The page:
Our Philosophy

Our Philosophy

Church Safety Specialist:

While Sentry One has the ability to conduct consulting, site evaluations and training for any type of commercial business we choose to focus on the church arena because that is where our passion lies. Our efforts started many years ago as a ministry and only became a business in 2011 because the demand became so great… but the heart of this company is still rooted in that passion.

Ministry Focused – Making Ambassadors for Christ:

It is an often overlooked fact that there are always more people coming to your church that are deeply hurting than those that would show up with the intent to hurt someone else. With that in mind why would you not build your Safety Team to be the tip of the spear for that ministry outreach? This approach allows them to exercise their training every time the doors are opened and not just when a safety issue occurs. This is also why the screening for Safety Team members should be accomplished with ministry skills in mind.

Sentry One Consulting Group - Church Safety and Security

Ground Up Team Building:

The challenge when building any type of team is how to motivate them to be their best on a consistent basis. Training and practice is clearly a critical component to that equation but getting volunteers to be consistent with training and practice in addition to their families and other duties is always a struggle. This leads to the need to build a “culture of training” which in itself inspires each team member to have a strong drive to participate. In turn this drive to participate in the training also translates into a drive to actually show up and do the job each week. We do not just build a training program but we indeed develop a culture of training that allows the team to be self sustaining long after we have departed.

Community Working Together:

Crime can occur against a single church but more often it moves through a community. Even if it is a single event at a single church it still affects the body as a whole. Why then would we not reach out and share our training and intelligence gathering with the other churches in our community. What a great opportunity for churches even across denominational lines to build relationships. Our goal will always be to help facilitate that concept as we work with an individual church.

List of Bottom Liners

There are a few principles that we refer to as “bottom liners” and will be reoccurring themes through all of our efforts to help churches build their safety ministry…
  • Safety” is a comprehensive term encompassing the entire safe-keeping picture and security is only a small part of that picture. In addition, the active shooter situation is even a smaller portion of the small security picture. All of these issues need to be addressed but it is imperative that we keep the big picture in balance.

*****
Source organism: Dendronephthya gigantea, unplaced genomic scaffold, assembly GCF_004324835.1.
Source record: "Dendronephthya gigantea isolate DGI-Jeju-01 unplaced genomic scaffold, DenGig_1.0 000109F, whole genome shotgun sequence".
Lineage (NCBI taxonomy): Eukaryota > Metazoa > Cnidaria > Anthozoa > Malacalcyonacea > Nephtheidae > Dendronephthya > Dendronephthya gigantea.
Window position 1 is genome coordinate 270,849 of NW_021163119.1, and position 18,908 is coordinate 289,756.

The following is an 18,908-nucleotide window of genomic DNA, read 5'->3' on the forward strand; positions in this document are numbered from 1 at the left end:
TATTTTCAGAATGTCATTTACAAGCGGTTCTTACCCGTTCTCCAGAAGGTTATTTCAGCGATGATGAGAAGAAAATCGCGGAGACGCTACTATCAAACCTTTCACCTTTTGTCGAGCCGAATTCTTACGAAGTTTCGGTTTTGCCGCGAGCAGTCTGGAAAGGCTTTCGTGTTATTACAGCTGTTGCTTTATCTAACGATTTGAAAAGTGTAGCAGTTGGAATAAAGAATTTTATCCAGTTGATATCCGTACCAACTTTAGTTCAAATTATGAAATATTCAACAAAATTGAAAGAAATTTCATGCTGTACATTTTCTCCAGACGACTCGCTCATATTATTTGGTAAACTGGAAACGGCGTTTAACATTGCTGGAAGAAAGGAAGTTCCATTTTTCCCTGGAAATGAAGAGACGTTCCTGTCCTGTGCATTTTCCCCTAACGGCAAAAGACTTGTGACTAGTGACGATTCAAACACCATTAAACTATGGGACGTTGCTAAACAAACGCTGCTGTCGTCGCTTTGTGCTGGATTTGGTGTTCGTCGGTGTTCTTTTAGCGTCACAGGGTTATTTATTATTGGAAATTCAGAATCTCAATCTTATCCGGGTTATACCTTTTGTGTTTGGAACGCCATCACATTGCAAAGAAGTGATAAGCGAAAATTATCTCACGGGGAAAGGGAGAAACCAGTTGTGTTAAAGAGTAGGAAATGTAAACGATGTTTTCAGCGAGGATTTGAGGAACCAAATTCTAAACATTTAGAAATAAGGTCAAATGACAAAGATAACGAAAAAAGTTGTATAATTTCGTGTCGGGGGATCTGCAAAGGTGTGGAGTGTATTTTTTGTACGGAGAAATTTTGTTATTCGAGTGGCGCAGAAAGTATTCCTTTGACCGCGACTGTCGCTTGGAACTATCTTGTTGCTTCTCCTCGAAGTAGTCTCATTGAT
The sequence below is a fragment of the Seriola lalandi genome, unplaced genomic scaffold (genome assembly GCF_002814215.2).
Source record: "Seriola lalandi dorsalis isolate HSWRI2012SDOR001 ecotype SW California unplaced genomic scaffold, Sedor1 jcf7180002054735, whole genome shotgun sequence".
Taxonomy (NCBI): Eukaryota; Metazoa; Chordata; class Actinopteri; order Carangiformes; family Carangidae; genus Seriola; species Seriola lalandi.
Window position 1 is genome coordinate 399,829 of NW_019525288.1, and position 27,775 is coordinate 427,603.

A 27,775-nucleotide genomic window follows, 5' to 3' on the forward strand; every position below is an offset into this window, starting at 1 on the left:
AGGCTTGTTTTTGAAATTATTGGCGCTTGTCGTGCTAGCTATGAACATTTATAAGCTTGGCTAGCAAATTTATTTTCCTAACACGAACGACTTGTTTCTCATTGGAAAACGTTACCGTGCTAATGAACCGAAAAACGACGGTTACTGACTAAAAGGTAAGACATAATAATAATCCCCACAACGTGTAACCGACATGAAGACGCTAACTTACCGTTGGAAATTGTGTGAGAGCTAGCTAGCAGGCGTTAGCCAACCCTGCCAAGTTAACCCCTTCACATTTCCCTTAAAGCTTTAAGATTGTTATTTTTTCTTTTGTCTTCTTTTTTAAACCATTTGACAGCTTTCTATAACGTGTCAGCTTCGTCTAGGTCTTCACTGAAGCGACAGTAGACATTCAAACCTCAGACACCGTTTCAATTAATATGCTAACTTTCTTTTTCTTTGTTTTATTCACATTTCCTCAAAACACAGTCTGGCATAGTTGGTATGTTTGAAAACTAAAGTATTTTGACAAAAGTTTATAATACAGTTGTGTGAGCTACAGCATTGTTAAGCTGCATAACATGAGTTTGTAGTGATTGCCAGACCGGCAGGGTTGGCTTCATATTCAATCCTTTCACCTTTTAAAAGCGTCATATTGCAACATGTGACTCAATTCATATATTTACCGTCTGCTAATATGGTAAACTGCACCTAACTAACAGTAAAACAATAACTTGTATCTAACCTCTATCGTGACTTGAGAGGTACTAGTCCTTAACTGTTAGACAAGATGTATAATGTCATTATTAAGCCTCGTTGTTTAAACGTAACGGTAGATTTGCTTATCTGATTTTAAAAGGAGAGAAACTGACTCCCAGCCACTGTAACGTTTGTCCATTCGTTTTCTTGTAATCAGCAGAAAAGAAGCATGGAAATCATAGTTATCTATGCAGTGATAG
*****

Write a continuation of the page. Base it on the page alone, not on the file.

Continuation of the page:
• There is a difference between teaching, training and practice. You need them all to be effective at the job. Teaching is bringing the information to the student, training is using that information to make sure the student knows how to complete the task, practice insures that the student can do the task instinctually in the time of crisis.
  • Your team’s biggest enemy will be the day to day routine. To battle that over the long haul you must create a “culture” of training. You can have a well trained team of combat ready members but if their weekly routine is crisis free for months or years at a time their skills and reaction time will deteriorate. Stimulating and reality based training on a regular basis is the only cure for this principle.
  • The role of a church safety officer is no less important than that of an Elder or Deacon and should be held to the same biblical standards. Your Safety Team needs to be the tip of the spear of your outreach to hurting people and as such will be on the front line of any event designed to hurt the church.
  • The effectiveness of your team in general but especially in a crisis depends largely on how they conduct themselves day in and day out. This simply means your team need be perceived as well trained and professional or the flock will not follow them in a crisis. That perception is only achieved by actually being well trained and professional day in and day out.
  • Your church needs to be safe 7 days a week and not just on Sundays. The church staff often has their plates full with the obligations related to ministry and church administration. Therefore, a well trained Safety team can and should be the flag bearer for all things “safety” both on service days as well as during the work week.
  • It is a novel thought indeed that churches would actually work together (even across denominational lines) for a common cause like the safety of their members. This is a self explanatory concept but I rarely see it played out. I cannot answer why that is the case but it is our goal to rectify it every opportunity we get.

It is a Novel Thought Indeed that Churches Would Actually Work Together for a Common Cause Like the Safety of Their Members.